But that’s not to say fashion and high-octane auto culture are natural bedfellows, as the history of the Ferrari brand all too clearly illustrates. “It’s interesting,” says Wood, “That in the last Top Gear programme I watched, they were extolling the virtues (and innocence) of Pagani (750bhp hypercars, costing three times as much as a Lamborghini and correspondingly rare), while referring to the Maranello mob (i.e. Ferrari) as ‘purveyors of key rings and baseball caps’. And about Lamborghini as a contrivance of Audi. Out of the mouths of children, and even Clarkson, can come a certain wisdom.”

Indeed.

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Chris Wood appointed chairman of COI

April 7, 2011

Things are moving with unaccustomed and electrifying speed at the COI. Chris Wood, the senior of two non-executive directors, has effectively taken over the tiller from CEO Mark Lund, who is stepping down some 5 weeks before he was expected to.

The catalyst behind this accelerated transition is Waitrose, as in the £25m advertising account. Although Lund had signalled a return to the private sector, the rapidity of the Waitrose win by his new agency Now took everyone by surprise. And made Lund’s continuation at the COI untenable. Hence his leaving party last night.

Technically, Wood is to be acting chairman. Two civil servants will be joint chief executives. Emma Lochhead, whose importance I flagged in an earlier post, is HR Director at COI/Cabinet Office (Government Communications); and Graham Hooper is head of client service and strategy. In other words, of the trio only Wood is a marketing professional with “outward facing” experience of the private sector. In recent times, every head of the COI has been recruited from the private sector.

The restructure is clearly an interim arrangement. It takes place against the backdrop of the Tee Report, drawn up by senior civil servant Matt Tee, recommending radical streamlining of the COI’s role and headcount. Tee’s recommendations are, for the most part, likely to be implemented but they need to be sanctioned by a public expenditure committee (PEX), which will not happen before June.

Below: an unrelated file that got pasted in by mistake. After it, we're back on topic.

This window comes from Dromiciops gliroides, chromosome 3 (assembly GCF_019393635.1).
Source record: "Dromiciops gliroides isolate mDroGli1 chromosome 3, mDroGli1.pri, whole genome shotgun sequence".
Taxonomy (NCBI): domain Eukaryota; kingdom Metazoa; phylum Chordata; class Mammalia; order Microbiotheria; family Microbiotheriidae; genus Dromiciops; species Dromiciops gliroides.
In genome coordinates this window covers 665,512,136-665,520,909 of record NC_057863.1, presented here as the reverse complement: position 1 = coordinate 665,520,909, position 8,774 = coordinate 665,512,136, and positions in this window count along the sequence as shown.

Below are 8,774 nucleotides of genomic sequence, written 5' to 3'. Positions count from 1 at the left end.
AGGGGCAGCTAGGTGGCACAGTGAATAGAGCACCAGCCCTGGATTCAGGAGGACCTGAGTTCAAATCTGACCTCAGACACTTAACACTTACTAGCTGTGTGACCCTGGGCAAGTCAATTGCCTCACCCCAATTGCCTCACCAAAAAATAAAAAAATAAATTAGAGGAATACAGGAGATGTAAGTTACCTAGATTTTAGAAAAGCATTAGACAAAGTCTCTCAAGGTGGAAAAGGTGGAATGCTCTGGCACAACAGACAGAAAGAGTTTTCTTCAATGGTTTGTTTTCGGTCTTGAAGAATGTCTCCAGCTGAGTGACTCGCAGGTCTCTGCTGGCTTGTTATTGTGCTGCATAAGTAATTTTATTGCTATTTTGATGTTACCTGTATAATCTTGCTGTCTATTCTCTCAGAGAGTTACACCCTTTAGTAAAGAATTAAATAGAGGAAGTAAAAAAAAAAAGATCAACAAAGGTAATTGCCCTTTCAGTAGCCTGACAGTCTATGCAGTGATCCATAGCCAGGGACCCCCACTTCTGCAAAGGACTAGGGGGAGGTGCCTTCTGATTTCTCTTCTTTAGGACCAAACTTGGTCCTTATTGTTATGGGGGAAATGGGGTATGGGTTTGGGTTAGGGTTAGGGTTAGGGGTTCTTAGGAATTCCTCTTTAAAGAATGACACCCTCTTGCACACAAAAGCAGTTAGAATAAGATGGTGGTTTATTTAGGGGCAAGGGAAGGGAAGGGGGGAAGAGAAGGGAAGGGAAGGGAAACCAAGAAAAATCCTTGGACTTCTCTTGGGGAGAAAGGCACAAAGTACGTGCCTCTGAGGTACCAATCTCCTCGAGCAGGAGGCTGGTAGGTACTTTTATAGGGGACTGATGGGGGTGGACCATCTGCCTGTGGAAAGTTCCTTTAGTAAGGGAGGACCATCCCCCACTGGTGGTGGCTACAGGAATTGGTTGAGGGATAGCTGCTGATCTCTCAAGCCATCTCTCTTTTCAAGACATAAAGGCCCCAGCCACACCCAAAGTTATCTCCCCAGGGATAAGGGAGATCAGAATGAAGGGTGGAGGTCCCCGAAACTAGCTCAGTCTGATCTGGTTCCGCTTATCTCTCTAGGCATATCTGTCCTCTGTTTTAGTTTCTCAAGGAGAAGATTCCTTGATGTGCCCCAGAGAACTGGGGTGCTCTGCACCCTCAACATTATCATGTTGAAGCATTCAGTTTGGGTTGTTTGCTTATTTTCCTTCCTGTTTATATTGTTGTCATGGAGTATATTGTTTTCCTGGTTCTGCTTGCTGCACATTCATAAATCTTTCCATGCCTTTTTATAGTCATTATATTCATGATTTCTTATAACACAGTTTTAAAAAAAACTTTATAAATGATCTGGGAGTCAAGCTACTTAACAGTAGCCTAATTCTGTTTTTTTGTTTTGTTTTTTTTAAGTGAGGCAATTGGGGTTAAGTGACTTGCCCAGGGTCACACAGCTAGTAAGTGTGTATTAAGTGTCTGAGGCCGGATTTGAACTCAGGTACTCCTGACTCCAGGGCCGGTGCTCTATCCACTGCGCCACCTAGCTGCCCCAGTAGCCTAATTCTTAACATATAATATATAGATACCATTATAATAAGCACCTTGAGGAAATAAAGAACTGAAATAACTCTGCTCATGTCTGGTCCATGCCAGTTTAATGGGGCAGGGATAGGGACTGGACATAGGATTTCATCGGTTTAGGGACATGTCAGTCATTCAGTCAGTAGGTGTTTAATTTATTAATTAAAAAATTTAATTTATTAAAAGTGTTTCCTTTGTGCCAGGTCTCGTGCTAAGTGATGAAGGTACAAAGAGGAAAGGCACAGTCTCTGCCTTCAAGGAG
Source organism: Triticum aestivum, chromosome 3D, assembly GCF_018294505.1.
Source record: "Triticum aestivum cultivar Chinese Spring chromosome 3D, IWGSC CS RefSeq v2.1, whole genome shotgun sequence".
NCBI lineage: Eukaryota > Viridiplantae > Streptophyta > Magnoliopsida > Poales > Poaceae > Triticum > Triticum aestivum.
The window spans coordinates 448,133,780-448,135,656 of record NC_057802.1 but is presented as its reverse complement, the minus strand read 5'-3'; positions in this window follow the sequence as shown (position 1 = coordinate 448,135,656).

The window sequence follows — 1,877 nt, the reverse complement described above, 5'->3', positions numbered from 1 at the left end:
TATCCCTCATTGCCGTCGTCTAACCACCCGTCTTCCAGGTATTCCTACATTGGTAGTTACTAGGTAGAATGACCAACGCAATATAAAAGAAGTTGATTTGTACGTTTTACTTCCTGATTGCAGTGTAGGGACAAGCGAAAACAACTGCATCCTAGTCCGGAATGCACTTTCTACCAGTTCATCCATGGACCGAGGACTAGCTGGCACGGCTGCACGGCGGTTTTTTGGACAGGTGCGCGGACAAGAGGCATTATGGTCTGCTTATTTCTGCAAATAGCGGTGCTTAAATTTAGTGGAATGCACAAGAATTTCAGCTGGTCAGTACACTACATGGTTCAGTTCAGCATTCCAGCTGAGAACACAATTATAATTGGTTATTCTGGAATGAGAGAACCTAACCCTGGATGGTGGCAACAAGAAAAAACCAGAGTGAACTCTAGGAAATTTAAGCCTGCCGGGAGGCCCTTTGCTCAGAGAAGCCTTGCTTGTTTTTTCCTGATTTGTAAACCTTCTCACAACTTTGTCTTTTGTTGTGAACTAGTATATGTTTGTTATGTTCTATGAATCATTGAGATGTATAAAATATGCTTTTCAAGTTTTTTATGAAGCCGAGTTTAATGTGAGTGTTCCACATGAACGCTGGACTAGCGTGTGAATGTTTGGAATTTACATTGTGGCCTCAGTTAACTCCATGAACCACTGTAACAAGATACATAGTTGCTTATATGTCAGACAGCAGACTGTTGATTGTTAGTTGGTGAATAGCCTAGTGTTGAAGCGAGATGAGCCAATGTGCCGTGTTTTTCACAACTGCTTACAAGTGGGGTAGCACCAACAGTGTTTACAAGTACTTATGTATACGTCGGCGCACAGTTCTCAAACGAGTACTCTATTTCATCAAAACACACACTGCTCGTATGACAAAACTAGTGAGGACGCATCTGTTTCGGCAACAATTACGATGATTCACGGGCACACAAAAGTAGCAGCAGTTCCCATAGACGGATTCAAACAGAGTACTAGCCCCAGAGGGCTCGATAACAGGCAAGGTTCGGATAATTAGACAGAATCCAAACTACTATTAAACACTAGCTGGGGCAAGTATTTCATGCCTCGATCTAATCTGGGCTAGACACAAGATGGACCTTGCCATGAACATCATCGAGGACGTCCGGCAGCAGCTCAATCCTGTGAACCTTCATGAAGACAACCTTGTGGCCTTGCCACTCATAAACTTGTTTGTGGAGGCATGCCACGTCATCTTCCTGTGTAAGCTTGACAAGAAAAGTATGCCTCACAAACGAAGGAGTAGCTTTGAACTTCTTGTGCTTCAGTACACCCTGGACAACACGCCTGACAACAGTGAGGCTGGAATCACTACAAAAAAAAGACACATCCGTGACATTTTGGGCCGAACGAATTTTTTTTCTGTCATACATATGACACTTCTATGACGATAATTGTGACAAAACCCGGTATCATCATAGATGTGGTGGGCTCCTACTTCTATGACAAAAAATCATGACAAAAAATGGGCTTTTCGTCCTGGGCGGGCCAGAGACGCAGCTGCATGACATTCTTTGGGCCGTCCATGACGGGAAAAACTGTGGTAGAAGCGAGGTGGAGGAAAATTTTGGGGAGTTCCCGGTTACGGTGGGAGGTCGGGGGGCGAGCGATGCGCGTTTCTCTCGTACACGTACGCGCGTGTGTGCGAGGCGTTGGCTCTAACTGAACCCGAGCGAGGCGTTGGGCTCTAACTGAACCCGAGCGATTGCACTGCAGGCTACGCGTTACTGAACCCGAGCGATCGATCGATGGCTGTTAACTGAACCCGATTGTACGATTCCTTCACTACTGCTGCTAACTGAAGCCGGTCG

I understand that, once the formalities are out of the way, Wood’s role – which would appear to be executive chairman – may become permanent. As it happens Wood, who is a well-known figure in marketing services circles, has just stepped down from being chairman of branding, strategy and design consultancy Corporate Edge (now a subsidiary of Photon), which he has led since 1997. Earlier in his career he was CEO of innovation consultancy Craton Lodge & Knight, which eventually floated on the London Stock Exchange. Subsequently (1990-97) he was a senior executive at Princedale plc, another quoted marketing services company. He bought out Corporate Edge from Princedale in 1997.

Wood is now believed to be pursuing a portfolio career, and has business interests outside marketing services (such as a gastro pub in Wiltshire). He is known to be seeking non-executive positions.

It may be of considerable significance that the COI has appointed another senior civil servant, Ian Watmore, as accounting officer. Normally, the role of accounting officer – who is directly responsible to parliament for the COI’s activities – is wrapped up with that of COI chief executive. This was certainly the case with Lund and his predecessor, Alan Bishop.